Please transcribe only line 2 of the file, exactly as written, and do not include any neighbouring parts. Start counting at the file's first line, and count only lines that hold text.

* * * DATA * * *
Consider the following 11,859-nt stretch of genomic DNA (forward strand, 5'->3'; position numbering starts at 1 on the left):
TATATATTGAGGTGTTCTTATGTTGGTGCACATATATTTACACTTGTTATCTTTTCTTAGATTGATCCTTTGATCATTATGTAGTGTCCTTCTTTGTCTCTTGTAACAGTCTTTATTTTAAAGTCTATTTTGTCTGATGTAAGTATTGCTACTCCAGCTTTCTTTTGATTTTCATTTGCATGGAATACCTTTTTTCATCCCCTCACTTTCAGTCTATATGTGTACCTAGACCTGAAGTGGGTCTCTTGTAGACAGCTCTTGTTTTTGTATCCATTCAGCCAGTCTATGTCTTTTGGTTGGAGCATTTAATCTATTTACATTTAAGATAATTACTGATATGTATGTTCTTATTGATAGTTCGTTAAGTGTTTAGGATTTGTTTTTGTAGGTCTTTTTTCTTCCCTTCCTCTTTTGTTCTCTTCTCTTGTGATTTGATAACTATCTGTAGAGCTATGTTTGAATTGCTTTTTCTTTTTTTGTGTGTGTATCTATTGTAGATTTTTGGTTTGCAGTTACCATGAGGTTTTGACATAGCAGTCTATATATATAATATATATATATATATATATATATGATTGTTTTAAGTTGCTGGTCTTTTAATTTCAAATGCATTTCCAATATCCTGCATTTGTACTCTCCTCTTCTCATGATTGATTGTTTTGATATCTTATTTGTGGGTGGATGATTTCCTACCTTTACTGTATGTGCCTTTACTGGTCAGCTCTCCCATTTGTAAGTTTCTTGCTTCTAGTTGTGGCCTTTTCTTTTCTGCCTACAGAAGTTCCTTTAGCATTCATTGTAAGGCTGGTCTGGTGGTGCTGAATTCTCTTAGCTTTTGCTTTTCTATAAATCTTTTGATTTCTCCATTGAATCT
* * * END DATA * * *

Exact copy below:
TATATATTGAGGTGTTCTTATGTTGGTGCACATATATTTACACTTGTTATCTTTTCTTAGATTGATCCTTTGATCATTATGTAGTGTCCTTCTTTGTCTCTTGTAACAGTCTTTATTTTAAAGTCTATTTTGTCTGATGTAAGTATTGCTACTCCAGCTTTCTTTTGATTTTCATTTGCATGGAATACCTTTTTTCATCCCCTCACTTTCAGTCTATATGTGTACCTAGACCTGAAGTGGGTCTCTTGTAGACAGCTCTTGTTTTTGTATCCATTCAGCCAGTCTATGTCTTTTGGTTGGAGCATTTAATCTATTTACATTTAAGATAATTACTGATATGTATGTTCTTATTGATAGTTCGTTAAGTGTTTAGGATTTGTTTTTGTAGGTCTTTTTTCTTCCCTTCCTCTTTTGTTCTCTTCTCTTGTGATTTGATAACTATCTGTAGAGCTATGTTTGAATTGCTTTTTCTTTTTTTGTGTGTGTATCTATTGTAGATTTTTGGTTTGCAGTTACCATGAGGTTTTGACATAGCAGTCTATATATATAATATATATATATATATATATATATGATTGTTTTAAGTTGCTGGTCTTTTAATTTCAAATGCATTTCCAATATCCTGCATTTGTACTCTCCTCTTCTCATGATTGATTGTTTTGATATCTTATTTGTGGGTGGATGATTTCCTACCTTTACTGTATGTGCCTTTACTGGTCAGCTCTCCCATTTGTAAGTTTCTTGCTTCTAGTTGTGGCCTTTTCTTTTCTGCCTACAGAAGTTCCTTTAGCATTCATTGTAAGGCTGGTCTGGTGGTGCTGAATTCTCTTAGCTTTTGCTTTTCTATAAATCTTTTGATTTCTCCATTGAATCT